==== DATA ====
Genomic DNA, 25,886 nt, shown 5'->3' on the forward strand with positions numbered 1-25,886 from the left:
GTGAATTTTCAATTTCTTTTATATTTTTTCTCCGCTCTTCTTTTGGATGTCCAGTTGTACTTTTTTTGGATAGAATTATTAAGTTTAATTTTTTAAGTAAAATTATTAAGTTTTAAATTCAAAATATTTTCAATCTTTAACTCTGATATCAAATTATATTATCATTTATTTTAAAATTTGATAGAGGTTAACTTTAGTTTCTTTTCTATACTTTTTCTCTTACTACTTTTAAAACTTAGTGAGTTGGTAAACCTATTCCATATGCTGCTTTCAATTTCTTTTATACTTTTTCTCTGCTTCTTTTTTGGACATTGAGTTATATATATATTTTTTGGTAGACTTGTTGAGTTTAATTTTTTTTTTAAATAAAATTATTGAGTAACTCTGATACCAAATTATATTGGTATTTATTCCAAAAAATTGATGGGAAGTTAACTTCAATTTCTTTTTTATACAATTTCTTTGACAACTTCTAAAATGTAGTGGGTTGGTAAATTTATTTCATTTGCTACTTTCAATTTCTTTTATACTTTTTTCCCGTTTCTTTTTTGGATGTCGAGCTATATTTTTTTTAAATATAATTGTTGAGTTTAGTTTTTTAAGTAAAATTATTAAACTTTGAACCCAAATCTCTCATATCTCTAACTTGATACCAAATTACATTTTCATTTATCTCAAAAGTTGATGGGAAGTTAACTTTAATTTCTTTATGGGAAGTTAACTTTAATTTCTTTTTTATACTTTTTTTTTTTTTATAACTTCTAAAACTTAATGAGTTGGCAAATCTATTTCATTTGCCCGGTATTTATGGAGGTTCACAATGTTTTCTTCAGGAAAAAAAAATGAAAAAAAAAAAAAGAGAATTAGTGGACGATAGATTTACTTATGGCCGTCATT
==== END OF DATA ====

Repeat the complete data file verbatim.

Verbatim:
Genomic DNA, 25,886 nt, shown 5'->3' on the forward strand with positions numbered 1-25,886 from the left:
GTGAATTTTCAATTTCTTTTATATTTTTTCTCCGCTCTTCTTTTGGATGTCCAGTTGTACTTTTTTTGGATAGAATTATTAAGTTTAATTTTTTAAGTAAAATTATTAAGTTTTAAATTCAAAATATTTTCAATCTTTAACTCTGATATCAAATTATATTATCATTTATTTTAAAATTTGATAGAGGTTAACTTTAGTTTCTTTTCTATACTTTTTCTCTTACTACTTTTAAAACTTAGTGAGTTGGTAAACCTATTCCATATGCTGCTTTCAATTTCTTTTATACTTTTTCTCTGCTTCTTTTTTGGACATTGAGTTATATATATATTTTTTGGTAGACTTGTTGAGTTTAATTTTTTTTTTAAATAAAATTATTGAGTAACTCTGATACCAAATTATATTGGTATTTATTCCAAAAAATTGATGGGAAGTTAACTTCAATTTCTTTTTTATACAATTTCTTTGACAACTTCTAAAATGTAGTGGGTTGGTAAATTTATTTCATTTGCTACTTTCAATTTCTTTTATACTTTTTTCCCGTTTCTTTTTTGGATGTCGAGCTATATTTTTTTTAAATATAATTGTTGAGTTTAGTTTTTTAAGTAAAATTATTAAACTTTGAACCCAAATCTCTCATATCTCTAACTTGATACCAAATTACATTTTCATTTATCTCAAAAGTTGATGGGAAGTTAACTTTAATTTCTTTATGGGAAGTTAACTTTAATTTCTTTTTTATACTTTTTTTTTTTTTATAACTTCTAAAACTTAATGAGTTGGCAAATCTATTTCATTTGCCCGGTATTTATGGAGGTTCACAATGTTTTCTTCAGGAAAAAAAAATGAAAAAAAAAAAAAGAGAATTAGTGGACGATAGATTTACTTATGGCCGTCATT